The Router Blues..

six routers and all had the same problem?
sounds like pebkac to me.
i find this rather difficult to believe.
Reply to
nospam
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Have you ever considered separating the router part of the puzzle from the wireless part?
There are several advantages in your situation. 1. You can install more than one wireless access point to improve the coverage. Since the access points have few complications, you should not run into router related bugs. Also, you can purchase somewhat cheaper wireless routers and use them as access points (ignore WAN port, disable DHCP server, and set to unused IP address). 2. If you have complex router requirements, perhaps a Cisco, Netscreen, Sonicwall, or other fancy router would be more appropriate. The feature set on these high end routers are much better than what is found in most cheapo wireless routers. 3. Most high end routers have dual flash memory for firmware. When you load the new flash, the old flash is still in half the memory. When you're sure the new flash is working, then a single command switches to the active flash image. No way to easily turn it into a brick.
As for firmware updates, every last lousy router and wireless router I've ever purchased has needed a firmware update on arrival. My guess(tm) is about 50 assorted routers this year. I have never turned one into a brick. However, I've helped quite a few people recover their flash. The usual mistake is trying to update the flash via a wireless connection, or updating with the wrong flash image.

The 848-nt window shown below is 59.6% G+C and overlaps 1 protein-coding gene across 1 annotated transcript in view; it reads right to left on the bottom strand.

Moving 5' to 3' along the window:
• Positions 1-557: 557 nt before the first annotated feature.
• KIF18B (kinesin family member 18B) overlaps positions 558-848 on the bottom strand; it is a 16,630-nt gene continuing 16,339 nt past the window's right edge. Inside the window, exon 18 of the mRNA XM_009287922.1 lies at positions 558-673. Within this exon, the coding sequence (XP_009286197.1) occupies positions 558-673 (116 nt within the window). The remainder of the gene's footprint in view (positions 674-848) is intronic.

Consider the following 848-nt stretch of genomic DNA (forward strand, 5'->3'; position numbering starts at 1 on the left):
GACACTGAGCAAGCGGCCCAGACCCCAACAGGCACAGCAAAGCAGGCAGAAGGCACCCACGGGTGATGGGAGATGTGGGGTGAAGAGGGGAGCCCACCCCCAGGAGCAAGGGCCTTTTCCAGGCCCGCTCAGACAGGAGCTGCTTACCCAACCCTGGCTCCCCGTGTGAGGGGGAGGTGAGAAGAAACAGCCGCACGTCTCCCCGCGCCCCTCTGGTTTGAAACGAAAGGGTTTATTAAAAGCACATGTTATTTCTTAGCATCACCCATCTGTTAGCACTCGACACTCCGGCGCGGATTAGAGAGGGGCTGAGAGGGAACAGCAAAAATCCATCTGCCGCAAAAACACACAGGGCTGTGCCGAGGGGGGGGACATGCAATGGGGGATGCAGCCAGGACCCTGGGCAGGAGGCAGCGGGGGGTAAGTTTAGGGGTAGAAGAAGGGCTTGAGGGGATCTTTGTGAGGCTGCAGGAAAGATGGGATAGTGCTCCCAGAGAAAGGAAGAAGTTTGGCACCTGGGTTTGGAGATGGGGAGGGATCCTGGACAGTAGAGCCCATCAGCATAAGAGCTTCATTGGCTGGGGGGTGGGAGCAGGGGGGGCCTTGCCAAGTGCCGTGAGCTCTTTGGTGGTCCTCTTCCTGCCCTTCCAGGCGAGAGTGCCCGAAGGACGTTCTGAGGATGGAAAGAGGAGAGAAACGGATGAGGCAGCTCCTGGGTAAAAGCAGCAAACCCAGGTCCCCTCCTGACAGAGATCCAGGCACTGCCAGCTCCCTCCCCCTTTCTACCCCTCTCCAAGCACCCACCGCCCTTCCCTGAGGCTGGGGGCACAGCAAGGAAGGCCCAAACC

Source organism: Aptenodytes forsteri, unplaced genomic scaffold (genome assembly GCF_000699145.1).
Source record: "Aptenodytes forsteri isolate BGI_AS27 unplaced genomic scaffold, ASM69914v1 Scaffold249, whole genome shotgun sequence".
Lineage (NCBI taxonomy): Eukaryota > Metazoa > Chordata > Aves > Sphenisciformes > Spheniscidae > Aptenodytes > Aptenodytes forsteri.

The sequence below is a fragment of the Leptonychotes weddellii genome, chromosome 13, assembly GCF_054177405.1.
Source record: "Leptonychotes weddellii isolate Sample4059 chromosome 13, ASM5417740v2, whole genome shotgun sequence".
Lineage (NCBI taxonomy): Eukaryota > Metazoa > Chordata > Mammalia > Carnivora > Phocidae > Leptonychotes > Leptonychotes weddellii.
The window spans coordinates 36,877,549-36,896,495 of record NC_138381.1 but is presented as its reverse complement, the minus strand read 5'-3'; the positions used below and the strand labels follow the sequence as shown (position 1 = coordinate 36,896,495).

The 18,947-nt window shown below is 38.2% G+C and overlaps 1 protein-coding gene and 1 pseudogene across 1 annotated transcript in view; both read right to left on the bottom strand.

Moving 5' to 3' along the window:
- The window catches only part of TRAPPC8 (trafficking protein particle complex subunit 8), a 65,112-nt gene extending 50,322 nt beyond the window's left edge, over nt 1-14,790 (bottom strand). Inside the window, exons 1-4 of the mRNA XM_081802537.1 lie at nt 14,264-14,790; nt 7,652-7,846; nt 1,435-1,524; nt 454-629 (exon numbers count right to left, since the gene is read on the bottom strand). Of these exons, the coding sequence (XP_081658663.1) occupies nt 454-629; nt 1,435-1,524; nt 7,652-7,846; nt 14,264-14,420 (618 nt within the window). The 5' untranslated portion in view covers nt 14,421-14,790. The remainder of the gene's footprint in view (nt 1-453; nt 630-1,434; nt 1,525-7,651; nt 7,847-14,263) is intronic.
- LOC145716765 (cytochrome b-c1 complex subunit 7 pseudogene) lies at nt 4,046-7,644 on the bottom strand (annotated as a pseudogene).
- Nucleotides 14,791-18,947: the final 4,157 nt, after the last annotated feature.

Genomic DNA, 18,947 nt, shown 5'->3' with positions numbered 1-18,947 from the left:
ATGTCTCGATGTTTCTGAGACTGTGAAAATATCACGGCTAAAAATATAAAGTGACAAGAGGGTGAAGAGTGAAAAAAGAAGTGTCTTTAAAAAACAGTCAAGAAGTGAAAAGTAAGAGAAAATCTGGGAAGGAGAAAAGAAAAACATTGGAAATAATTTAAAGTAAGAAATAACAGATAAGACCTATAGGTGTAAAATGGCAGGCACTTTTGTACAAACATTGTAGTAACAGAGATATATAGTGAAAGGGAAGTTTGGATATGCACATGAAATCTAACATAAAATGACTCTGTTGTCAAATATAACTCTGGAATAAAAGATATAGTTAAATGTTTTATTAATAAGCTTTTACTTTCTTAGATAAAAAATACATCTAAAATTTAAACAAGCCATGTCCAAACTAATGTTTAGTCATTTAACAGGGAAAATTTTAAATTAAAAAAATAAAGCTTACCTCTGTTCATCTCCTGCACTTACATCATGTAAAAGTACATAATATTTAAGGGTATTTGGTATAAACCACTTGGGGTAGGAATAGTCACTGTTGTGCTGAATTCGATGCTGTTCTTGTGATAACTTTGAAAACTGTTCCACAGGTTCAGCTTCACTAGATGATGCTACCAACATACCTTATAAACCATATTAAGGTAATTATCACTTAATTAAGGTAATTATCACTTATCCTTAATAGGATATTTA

Reply to
Jeff Liebermann
I have had my Linksys BEFSR11 (one WAN port, one LAN port) for about 5 years now - 7 x 24 x 365 ... I have it with the current firmware and it's running like a champ!!
I did pay about $120 for it back then ...
Reply to
<riggor9999>

I finally went out a bought a new router. Yet this is the 6th new
router in less then 2 years now! I'm a router expert now after
configuring more than a dozen over these in the last few years now. I
did a firmware update on my last Netgear router, and I suspect that it
screwed my remote access up. Hence no one could connect to my FTP,
HTTP, or SSH servers.
I've tried various models of LinkSys, Netgear, D-link, and Belkin. By
far the Belkin was the biggest piece of shit I've even seen, followed
very closely by a LinkSys router. Firmware upgrades have a 0-10 history
of completely ether leaving the router worse then when I started, or
turning it into a doorstop!
It's not too much that these routers are not good for consumer use, it's
more that I'm using it as a muti-port forwarding for running servers in
my personal arsenal. The average person just using it as a secure
multi-net device, wouldn't even know that there is a problem, because
they aren't using the advanced features that they claim they have on the
box. God help the guy who actually holds these companies responsible
for what is says it "does" on the package. I questioned the tech on the
phone about why these advanced features don't work as advertised, they
don't give me answers, only.. "please return the product to the store".
I figured out that the standard method of operating for these router
companies is as follows: